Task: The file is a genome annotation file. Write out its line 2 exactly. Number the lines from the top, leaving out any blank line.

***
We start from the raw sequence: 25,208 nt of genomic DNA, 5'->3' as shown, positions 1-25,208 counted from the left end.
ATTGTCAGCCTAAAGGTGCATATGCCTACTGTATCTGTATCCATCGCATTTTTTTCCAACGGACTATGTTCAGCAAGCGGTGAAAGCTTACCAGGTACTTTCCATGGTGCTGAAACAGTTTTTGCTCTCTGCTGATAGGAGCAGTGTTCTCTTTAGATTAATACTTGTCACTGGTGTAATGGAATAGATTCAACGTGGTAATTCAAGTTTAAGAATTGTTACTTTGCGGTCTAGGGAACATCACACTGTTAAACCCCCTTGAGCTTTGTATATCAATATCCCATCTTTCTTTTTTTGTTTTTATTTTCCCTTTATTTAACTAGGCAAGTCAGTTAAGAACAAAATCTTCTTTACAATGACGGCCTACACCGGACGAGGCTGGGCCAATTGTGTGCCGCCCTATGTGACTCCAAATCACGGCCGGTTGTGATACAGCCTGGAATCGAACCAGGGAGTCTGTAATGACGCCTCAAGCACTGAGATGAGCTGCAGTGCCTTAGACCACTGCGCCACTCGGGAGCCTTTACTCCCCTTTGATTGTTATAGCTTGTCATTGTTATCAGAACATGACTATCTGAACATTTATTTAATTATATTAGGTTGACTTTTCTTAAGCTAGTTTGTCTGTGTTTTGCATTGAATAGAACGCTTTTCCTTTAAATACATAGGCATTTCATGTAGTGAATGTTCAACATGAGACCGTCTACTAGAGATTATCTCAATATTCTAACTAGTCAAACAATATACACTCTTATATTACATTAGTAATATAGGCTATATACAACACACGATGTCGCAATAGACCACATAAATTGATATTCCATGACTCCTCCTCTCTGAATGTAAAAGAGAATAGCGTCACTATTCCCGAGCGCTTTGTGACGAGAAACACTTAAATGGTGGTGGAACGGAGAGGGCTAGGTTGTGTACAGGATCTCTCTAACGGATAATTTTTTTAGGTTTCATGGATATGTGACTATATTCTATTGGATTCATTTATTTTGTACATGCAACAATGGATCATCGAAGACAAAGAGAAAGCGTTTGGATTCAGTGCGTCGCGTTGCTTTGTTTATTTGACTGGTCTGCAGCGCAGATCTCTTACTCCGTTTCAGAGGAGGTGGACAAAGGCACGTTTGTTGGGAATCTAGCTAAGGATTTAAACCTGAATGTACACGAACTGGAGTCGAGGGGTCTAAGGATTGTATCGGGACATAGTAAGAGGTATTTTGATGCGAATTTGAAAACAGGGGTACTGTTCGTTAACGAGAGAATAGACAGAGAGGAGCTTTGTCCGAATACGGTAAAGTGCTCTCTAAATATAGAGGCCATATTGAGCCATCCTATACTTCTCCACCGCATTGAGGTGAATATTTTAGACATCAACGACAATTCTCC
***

ATTGTCAGCCTAAAGGTGCATATGCCTACTGTATCTGTATCCATCGCATTTTTTTCCAACGGACTATGTTCAGCAAGCGGTGAAAGCTTACCAGGTACTTTCCATGGTGCTGAAACAGTTTTTGCTCTCTGCTGATAGGAGCAGTGTTCTCTTTAGATTAATACTTGTCACTGGTGTAATGGAATAGATTCAACGTGGTAATTCAAGTTTAAGAATTGTTACTTTGCGGTCTAGGGAACATCACACTGTTAAACCCCCTTGAGCTTTGTATATCAATATCCCATCTTTCTTTTTTTGTTTTTATTTTCCCTTTATTTAACTAGGCAAGTCAGTTAAGAACAAAATCTTCTTTACAATGACGGCCTACACCGGACGAGGCTGGGCCAATTGTGTGCCGCCCTATGTGACTCCAAATCACGGCCGGTTGTGATACAGCCTGGAATCGAACCAGGGAGTCTGTAATGACGCCTCAAGCACTGAGATGAGCTGCAGTGCCTTAGACCACTGCGCCACTCGGGAGCCTTTACTCCCCTTTGATTGTTATAGCTTGTCATTGTTATCAGAACATGACTATCTGAACATTTATTTAATTATATTAGGTTGACTTTTCTTAAGCTAGTTTGTCTGTGTTTTGCATTGAATAGAACGCTTTTCCTTTAAATACATAGGCATTTCATGTAGTGAATGTTCAACATGAGACCGTCTACTAGAGATTATCTCAATATTCTAACTAGTCAAACAATATACACTCTTATATTACATTAGTAATATAGGCTATATACAACACACGATGTCGCAATAGACCACATAAATTGATATTCCATGACTCCTCCTCTCTGAATGTAAAAGAGAATAGCGTCACTATTCCCGAGCGCTTTGTGACGAGAAACACTTAAATGGTGGTGGAACGGAGAGGGCTAGGTTGTGTACAGGATCTCTCTAACGGATAATTTTTTTAGGTTTCATGGATATGTGACTATATTCTATTGGATTCATTTATTTTGTACATGCAACAATGGATCATCGAAGACAAAGAGAAAGCGTTTGGATTCAGTGCGTCGCGTTGCTTTGTTTATTTGACTGGTCTGCAGCGCAGATCTCTTACTCCGTTTCAGAGGAGGTGGACAAAGGCACGTTTGTTGGGAATCTAGCTAAGGATTTAAACCTGAATGTACACGAACTGGAGTCGAGGGGTCTAAGGATTGTATCGGGACATAGTAAGAGGTATTTTGATGCGAATTTGAAAACAGGGGTACTGTTCGTTAACGAGAGAATAGACAGAGAGGAGCTTTGTCCGAATACGGTAAAGTGCTCTCTAAATATAGAGGCCATATTGAGCCATCCTATACTTCTCCACCGCATTGAGGTGAATATTTTAGACATCAACGACAATTCTCC